I had never heard of Juneteenth. It never came up in any aspect of my education, not in grade school, high school, nor college; not in general history, Social Studies, nor American History. I guess the wisdom of textbooks and curricula for all our country’s youth was to ignore that enslaved African Americans living in Texas had never learned that they’d been freed by the Emancipation Proclamation, declared two and a half years prior to their hearing about it.
The first time I heard of Juneteenth was from my friend and fellow producer from WTTW (Chicago’s PBS station), Judi McCray. I had met Judi back in 1990, when she worked with me as associate producer on my WTTW documentary, “Teach Me!”, which was honored with a Chicago/Midwest Emmy Award for a documentary of current significance, 1991-1992.
Judi went on to found her own production company in the late 1990s, and she called it “Juneteenth Productions.” We lost touch for a long time, reconnecting when she saw that I had written Redlined and invited me to be a guest on the podcast she produced, “Zebra Sisters,” an interview show hosted by two whip-smart women, one White, one Black, Chicago Sun-Times columnist Mary Mitchell and former reporter and teacher Leslie Baldacci.
In our emailing, I noticed the name “Juneteenth” in Judi’s email address. Curious, I researched the name and discovered its history. If you haven’t heard, Juneteenth is a holiday celebrated annually to commemorate when Union army general Gordon Granger arrived in Galveston, Texas, after the North won the Civil War, and read the federal orders, on June 19, 1865, proclaiming all slaves in Texas were now free. (Of course, they had been officially free since January 1, 1863, but they didn’t know it.)
That’s right. The Blacks in Texas had stayed enslaved for two and a half years after they had been legally freed by the Emancipation Proclamation, signed by Lincoln on January 1, 1863. But the Civil War had continued to rage, and Blacks in Texas were denied their freedom until June 19th, Juneteenth.
Renewed interest in Juneteenth
Like so many revelations about African Americans and their history that are now infiltrating white Americans’ consciousness, Juneteenth is now on the lips of people who had probably never heard of it just a few weeks ago. That’s what the death of George Floyd has sparked.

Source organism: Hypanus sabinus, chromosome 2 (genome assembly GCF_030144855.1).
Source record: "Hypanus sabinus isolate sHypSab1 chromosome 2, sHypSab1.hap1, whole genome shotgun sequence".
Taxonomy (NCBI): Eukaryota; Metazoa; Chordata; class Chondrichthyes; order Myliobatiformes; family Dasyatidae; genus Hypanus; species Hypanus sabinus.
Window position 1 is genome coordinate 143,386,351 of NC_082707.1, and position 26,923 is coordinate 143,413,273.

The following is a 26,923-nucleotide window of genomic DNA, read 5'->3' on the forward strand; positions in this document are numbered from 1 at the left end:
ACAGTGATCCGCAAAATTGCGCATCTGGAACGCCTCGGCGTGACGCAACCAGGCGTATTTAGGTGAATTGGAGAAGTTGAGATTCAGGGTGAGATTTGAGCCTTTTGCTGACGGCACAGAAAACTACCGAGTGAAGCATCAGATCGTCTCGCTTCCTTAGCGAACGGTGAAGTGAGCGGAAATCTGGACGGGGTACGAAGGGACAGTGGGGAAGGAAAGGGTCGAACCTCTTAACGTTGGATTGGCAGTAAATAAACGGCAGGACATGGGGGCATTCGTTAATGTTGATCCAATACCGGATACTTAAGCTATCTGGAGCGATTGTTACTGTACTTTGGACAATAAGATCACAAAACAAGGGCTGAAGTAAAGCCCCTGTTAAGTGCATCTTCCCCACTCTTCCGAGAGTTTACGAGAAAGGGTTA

Today’s worldwide protests are attended by whites and blacks (unlike after King was murdered in 1968, when the rage exploding in riots and uprisings across the nation was almost exclusively from African Americans). The intensity and duration of today’s protests have forced White folks to ask ourselves about our own implicit biases and racism (not necessarily overt, but just in the way we are allowed to move through the world, unimpeded by the color of our skin).
Exploding interest in reading about race
Book stores and Amazon are noting a huge demand for books about racism and the Black experience. That’s a good thing that so many readers are showing a willingness to “do the work” to grapple themselves with what Blacks have had to suffer and tolerate for generations in a systemically racist society. (At the end of this post, I’ll include the titles of many books I’ve found on other sites that are helpful in grappling with American racism.)
Now I’m reading and hearing about many businesses that are declaring Juneteenth a paid holiday, a date that most probably hadn’t given a thought to on the anniversary last year.
I say June 19th is deserving of a holiday for both Whites and Blacks. We, as white people, should want to celebrate a date that, too long in coming, finally brought freedom, the promise upon which our country is founded, to our fellow citizens, forced to endure slavery at all, much less for too long after they should have been free. Now let’s get it into the textbooks.
Here is a link to Julia Wuench’s article in Forbes: “First Listen. Then, Learn: Anti-Racism Resources for White People”
At the end, you’ll find a very thorough list of articles, books, and more, including suggestions for young people, if you want to explore the topic further. As Wuench says, “This list is by no means exhaustive. Start by picking one book, one article, or one podcast.”
Redlined tells a firsthand story about a West Side Chicago family’s personal struggles and dreams intersecting with the racial upheavals of the 1960s.